Basically, you put down a deposit, pay 1 euro for 24hrs and you can hire a bike for 30 minute periods at a time from a network of Velib stations around Paris. Whilst a great idea, not so great when your knees are still screwed from injury. next time guys, when I say my knees are screwed, guess what, they are!

Le Louvre

Anyway, on the bikes andof we set, first to a little crappiere (sp?), which was brilliant and hidden away from the tourist traps, then off up to the Opera area. A look around up there and then we all agreed that ducking into a bar to watch the final Time Trial of le tour was in order. We would also be joined by Nadia and Hadyn at this point.

Clay, Kath and Nik, Opera, Paris.

This would be Cadels last chance to regain the "malliot jaune" and win the tour. Alas, he did not, but he went down fighting a brilliant fight as he had done so through out the tour. Maybe next year Silence-Lotto will be a stronger team and can fight the strength and depth of the awesome CSC.

So Sunday would see us on the Champs Elysees with thousands of others to congratulate the teams and riders that had completed another grueling Tour de France and the winners of the different jersey's. More about that later.

So what to do in Paris, on a Saturday night.............mooch around, get changed and head out to dinner was the plan and a successful one at that.

We headed to a great little restaurant which Kath had selected to meet, Ruth and Ramaine, two friends of Clayton's that now reside in Paris.

The location of the restaurant was very Parisian and the food, wine and company fantastic. We took our time and enjoyed just relaxing and being away from the daily grind of our normal lives. Eventually we would decided it was time to leave and head back to the hotel for some sleep ready for a long day on the Champs Elysees.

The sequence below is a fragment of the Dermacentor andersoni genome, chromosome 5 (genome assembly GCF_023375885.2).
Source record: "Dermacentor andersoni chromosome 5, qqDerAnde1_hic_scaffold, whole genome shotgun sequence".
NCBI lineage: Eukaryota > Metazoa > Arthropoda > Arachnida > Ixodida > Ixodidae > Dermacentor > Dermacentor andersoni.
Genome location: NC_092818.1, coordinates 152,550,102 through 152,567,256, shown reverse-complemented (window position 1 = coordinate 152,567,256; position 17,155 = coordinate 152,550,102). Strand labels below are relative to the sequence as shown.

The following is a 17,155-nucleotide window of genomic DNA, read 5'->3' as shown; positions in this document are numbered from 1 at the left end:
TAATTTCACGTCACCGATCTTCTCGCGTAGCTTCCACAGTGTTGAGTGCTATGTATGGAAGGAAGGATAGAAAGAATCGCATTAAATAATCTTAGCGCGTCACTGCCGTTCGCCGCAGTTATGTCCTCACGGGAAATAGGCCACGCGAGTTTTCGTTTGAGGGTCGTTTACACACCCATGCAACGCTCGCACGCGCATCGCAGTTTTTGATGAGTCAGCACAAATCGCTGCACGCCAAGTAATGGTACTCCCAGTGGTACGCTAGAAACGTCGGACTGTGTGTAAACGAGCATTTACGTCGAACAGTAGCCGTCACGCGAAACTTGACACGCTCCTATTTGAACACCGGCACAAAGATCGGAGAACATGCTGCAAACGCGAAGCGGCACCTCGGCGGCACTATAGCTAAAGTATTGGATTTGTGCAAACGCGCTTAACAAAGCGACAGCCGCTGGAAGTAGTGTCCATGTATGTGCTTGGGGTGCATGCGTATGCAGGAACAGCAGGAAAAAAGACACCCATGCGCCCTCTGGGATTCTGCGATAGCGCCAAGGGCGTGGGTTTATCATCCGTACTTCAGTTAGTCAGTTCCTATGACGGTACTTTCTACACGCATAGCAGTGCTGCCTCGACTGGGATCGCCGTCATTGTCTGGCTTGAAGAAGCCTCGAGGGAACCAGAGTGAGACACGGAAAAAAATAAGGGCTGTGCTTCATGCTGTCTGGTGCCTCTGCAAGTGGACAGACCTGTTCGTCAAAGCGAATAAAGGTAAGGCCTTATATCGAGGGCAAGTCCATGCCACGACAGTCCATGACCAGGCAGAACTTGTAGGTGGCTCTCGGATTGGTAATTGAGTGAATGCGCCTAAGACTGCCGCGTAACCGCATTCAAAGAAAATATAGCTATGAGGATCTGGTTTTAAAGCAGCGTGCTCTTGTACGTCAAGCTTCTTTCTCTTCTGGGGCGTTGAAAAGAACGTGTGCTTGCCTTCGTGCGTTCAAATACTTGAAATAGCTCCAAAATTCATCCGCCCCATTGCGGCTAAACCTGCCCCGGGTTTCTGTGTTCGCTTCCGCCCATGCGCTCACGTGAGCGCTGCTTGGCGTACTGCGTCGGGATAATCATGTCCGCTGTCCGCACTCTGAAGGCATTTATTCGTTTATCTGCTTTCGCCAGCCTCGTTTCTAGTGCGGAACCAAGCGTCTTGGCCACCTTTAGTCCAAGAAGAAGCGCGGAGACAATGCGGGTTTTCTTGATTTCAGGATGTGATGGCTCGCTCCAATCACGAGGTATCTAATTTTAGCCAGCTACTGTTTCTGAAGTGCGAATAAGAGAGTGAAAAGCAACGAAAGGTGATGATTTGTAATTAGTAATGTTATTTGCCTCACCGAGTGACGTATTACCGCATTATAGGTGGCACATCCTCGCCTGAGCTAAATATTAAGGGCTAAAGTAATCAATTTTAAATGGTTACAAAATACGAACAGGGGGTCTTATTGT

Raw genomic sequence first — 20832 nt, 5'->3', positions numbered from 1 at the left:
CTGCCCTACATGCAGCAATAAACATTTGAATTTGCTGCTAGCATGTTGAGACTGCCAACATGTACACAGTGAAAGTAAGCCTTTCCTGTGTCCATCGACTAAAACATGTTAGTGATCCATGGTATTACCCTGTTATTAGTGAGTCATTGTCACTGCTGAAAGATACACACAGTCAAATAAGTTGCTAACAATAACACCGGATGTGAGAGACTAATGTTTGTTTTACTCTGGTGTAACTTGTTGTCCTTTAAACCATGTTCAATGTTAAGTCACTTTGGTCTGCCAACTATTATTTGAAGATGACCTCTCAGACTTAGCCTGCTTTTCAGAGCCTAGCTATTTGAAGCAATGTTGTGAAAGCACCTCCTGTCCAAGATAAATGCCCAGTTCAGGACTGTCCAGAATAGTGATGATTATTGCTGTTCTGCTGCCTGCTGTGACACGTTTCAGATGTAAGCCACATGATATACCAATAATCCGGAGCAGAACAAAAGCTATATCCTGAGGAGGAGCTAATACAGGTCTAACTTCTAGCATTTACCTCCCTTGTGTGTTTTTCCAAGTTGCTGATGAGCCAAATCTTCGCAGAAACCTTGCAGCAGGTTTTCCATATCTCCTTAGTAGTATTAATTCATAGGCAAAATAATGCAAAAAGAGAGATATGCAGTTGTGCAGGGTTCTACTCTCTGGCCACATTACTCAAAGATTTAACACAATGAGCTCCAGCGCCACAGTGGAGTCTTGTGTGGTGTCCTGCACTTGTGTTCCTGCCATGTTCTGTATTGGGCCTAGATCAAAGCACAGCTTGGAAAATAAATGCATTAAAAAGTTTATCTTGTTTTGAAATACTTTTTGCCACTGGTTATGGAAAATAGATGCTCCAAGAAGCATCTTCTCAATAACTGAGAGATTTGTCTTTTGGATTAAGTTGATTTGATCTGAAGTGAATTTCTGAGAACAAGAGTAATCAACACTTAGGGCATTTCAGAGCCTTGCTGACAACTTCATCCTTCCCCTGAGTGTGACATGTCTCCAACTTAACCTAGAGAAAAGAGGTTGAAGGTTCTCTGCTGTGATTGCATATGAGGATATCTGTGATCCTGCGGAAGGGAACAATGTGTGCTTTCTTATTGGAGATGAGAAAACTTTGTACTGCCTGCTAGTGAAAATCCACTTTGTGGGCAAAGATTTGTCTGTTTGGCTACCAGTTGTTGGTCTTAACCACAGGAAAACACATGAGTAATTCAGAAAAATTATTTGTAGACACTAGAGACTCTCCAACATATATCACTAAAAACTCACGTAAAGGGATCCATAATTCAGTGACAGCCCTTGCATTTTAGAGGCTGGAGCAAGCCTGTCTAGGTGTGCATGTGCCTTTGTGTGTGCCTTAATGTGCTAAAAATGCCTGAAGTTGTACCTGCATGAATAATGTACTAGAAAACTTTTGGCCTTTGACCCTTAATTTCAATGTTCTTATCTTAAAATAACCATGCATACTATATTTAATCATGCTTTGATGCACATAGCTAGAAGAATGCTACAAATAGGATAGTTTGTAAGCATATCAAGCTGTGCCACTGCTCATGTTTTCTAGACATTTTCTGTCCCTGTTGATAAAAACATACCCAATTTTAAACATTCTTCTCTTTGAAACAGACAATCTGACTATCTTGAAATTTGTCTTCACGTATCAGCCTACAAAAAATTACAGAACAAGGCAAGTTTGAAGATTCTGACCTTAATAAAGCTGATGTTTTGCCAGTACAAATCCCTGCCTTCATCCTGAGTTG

Relay for Life

Back on the 19th/20th July, Nik and I took part in the Relay for Life as part of a team of friends and family in memory of those who have passed away from cancer and in support of those who have battled and won.

The team we had joined was Johns Plodders in memory of John Sanders, I walked also with the my Uncle Mal and a friend from long ago Paul in memory and in support of aunty Deb who won her battle, as well as well as John and the thoughts of so many others.

The Relay for Life occurs once a year with teams being formed for reasons as describe above to raise money for cancer research. It is a 24 hr relay event, where teams of any size walk, run or crawl around a track in relay fashion.

It provides the opportunity for folk who have been touched by cancer to work towards a common goal of providing the funds that help cancer research improve the quality of life of cancer suffers and find cures to the varying forms of cancer.

The event continues to provide entertainment through out the course and the opportunity to learn more about what is going on in the fight against cancer and the chance to meet some fantastic people, young and old.

There are games, raffles and other competitions such as the best fancy dress. Every Relay for Life has a fancy theme, where all teams this year had to choose a Musical and dress as chosen musical and complete the first lap in fancy dress. We chose Spam-a-lot and I went as a shrubbery. Picture below.

The fun and festivities continue for the whole 24hr's with more money being raised. This concludes as it starts with all the teams walking around the for a final lap (picture below), then the presentations and a brief talk from one of the supervisor of the Cancer Research labs being presented.

This was such a worthwhile experience and I will certainly being taking part again next year and hope that my pleas for sponsorship, also helped raise more awareness about cancer research.

All the teams raised a significant amount of funds and I would like to thank all those that sponsored me directly our who sponsored others.

Thank you all very much.